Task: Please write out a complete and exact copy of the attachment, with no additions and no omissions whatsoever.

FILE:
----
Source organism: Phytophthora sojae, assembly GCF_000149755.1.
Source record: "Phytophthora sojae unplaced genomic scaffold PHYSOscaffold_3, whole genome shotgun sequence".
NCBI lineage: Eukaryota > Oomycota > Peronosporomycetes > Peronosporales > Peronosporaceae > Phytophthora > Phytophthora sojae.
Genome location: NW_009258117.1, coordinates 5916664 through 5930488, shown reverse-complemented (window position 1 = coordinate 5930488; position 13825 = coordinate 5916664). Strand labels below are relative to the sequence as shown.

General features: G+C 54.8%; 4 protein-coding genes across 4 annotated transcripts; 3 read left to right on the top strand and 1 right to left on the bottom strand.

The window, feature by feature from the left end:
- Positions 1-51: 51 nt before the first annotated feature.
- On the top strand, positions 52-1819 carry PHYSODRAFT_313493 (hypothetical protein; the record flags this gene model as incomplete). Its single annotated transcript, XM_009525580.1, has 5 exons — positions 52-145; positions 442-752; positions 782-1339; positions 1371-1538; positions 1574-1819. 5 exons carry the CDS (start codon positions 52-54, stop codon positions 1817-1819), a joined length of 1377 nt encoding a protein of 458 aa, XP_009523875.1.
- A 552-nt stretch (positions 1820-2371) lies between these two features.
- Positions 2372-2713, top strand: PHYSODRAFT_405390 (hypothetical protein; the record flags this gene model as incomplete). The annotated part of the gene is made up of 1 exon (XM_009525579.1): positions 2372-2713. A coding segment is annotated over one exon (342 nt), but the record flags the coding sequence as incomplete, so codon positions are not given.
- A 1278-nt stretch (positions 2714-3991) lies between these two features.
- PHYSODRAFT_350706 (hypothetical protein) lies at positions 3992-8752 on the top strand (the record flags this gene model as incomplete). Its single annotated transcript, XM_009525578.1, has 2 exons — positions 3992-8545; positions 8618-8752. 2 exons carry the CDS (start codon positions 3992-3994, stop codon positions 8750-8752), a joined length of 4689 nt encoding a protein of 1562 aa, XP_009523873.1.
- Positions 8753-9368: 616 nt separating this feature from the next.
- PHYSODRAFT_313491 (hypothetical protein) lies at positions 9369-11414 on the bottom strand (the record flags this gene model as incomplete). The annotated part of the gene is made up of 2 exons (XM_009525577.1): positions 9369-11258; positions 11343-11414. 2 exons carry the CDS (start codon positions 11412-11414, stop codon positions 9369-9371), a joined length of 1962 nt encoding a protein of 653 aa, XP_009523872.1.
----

Source organism: Phytophthora sojae, assembly GCF_000149755.1.
Source record: "Phytophthora sojae unplaced genomic scaffold PHYSOscaffold_3, whole genome shotgun sequence".
NCBI lineage: Eukaryota > Oomycota > Peronosporomycetes > Peronosporales > Peronosporaceae > Phytophthora > Phytophthora sojae.
Genome location: NW_009258117.1, coordinates 5916664 through 5930488, shown reverse-complemented (window position 1 = coordinate 5930488; position 13825 = coordinate 5916664). Strand labels below are relative to the sequence as shown.

General features: G+C 54.8%; 4 protein-coding genes across 4 annotated transcripts; 3 read left to right on the top strand and 1 right to left on the bottom strand.

The window, feature by feature from the left end:
- Positions 1-51: 51 nt before the first annotated feature.
- On the top strand, positions 52-1819 carry PHYSODRAFT_313493 (hypothetical protein; the record flags this gene model as incomplete). Its single annotated transcript, XM_009525580.1, has 5 exons — positions 52-145; positions 442-752; positions 782-1339; positions 1371-1538; positions 1574-1819. 5 exons carry the CDS (start codon positions 52-54, stop codon positions 1817-1819), a joined length of 1377 nt encoding a protein of 458 aa, XP_009523875.1.
- A 552-nt stretch (positions 1820-2371) lies between these two features.
- Positions 2372-2713, top strand: PHYSODRAFT_405390 (hypothetical protein; the record flags this gene model as incomplete). The annotated part of the gene is made up of 1 exon (XM_009525579.1): positions 2372-2713. A coding segment is annotated over one exon (342 nt), but the record flags the coding sequence as incomplete, so codon positions are not given.
- A 1278-nt stretch (positions 2714-3991) lies between these two features.
- PHYSODRAFT_350706 (hypothetical protein) lies at positions 3992-8752 on the top strand (the record flags this gene model as incomplete). Its single annotated transcript, XM_009525578.1, has 2 exons — positions 3992-8545; positions 8618-8752. 2 exons carry the CDS (start codon positions 3992-3994, stop codon positions 8750-8752), a joined length of 4689 nt encoding a protein of 1562 aa, XP_009523873.1.
- Positions 8753-9368: 616 nt separating this feature from the next.
- PHYSODRAFT_313491 (hypothetical protein) lies at positions 9369-11414 on the bottom strand (the record flags this gene model as incomplete). The annotated part of the gene is made up of 2 exons (XM_009525577.1): positions 9369-11258; positions 11343-11414. 2 exons carry the CDS (start codon positions 11412-11414, stop codon positions 9369-9371), a joined length of 1962 nt encoding a protein of 653 aa, XP_009523872.1.